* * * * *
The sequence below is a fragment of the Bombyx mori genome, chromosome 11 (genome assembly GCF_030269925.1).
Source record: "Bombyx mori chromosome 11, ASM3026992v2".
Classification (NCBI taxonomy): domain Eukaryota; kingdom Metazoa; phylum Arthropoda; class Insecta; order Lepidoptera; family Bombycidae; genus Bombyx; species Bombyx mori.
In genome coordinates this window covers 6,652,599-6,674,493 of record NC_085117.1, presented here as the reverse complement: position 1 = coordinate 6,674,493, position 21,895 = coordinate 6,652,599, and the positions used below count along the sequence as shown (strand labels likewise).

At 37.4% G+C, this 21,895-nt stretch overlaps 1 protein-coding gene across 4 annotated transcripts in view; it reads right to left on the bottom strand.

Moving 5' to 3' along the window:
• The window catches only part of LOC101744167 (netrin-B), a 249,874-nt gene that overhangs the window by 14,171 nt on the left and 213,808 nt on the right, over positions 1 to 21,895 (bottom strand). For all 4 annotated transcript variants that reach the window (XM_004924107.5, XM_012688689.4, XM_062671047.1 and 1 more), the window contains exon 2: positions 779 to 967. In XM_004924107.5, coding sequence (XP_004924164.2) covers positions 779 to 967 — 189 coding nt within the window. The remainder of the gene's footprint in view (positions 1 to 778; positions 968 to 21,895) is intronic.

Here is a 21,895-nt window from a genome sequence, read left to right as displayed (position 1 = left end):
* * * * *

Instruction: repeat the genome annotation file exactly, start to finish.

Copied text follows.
The sequence below is a fragment of the Bombyx mori genome, chromosome 11 (genome assembly GCF_030269925.1).
Source record: "Bombyx mori chromosome 11, ASM3026992v2".
Classification (NCBI taxonomy): domain Eukaryota; kingdom Metazoa; phylum Arthropoda; class Insecta; order Lepidoptera; family Bombycidae; genus Bombyx; species Bombyx mori.
In genome coordinates this window covers 6,652,599-6,674,493 of record NC_085117.1, presented here as the reverse complement: position 1 = coordinate 6,674,493, position 21,895 = coordinate 6,652,599, and the positions used below count along the sequence as shown (strand labels likewise).

At 37.4% G+C, this 21,895-nt stretch overlaps 1 protein-coding gene across 4 annotated transcripts in view; it reads right to left on the bottom strand.

Moving 5' to 3' along the window:
• The window catches only part of LOC101744167 (netrin-B), a 249,874-nt gene that overhangs the window by 14,171 nt on the left and 213,808 nt on the right, over positions 1 to 21,895 (bottom strand). For all 4 annotated transcript variants that reach the window (XM_004924107.5, XM_012688689.4, XM_062671047.1 and 1 more), the window contains exon 2: positions 779 to 967. In XM_004924107.5, coding sequence (XP_004924164.2) covers positions 779 to 967 — 189 coding nt within the window. The remainder of the gene's footprint in view (positions 1 to 778; positions 968 to 21,895) is intronic.

Here is a 21,895-nt window from a genome sequence, read left to right as displayed (position 1 = left end):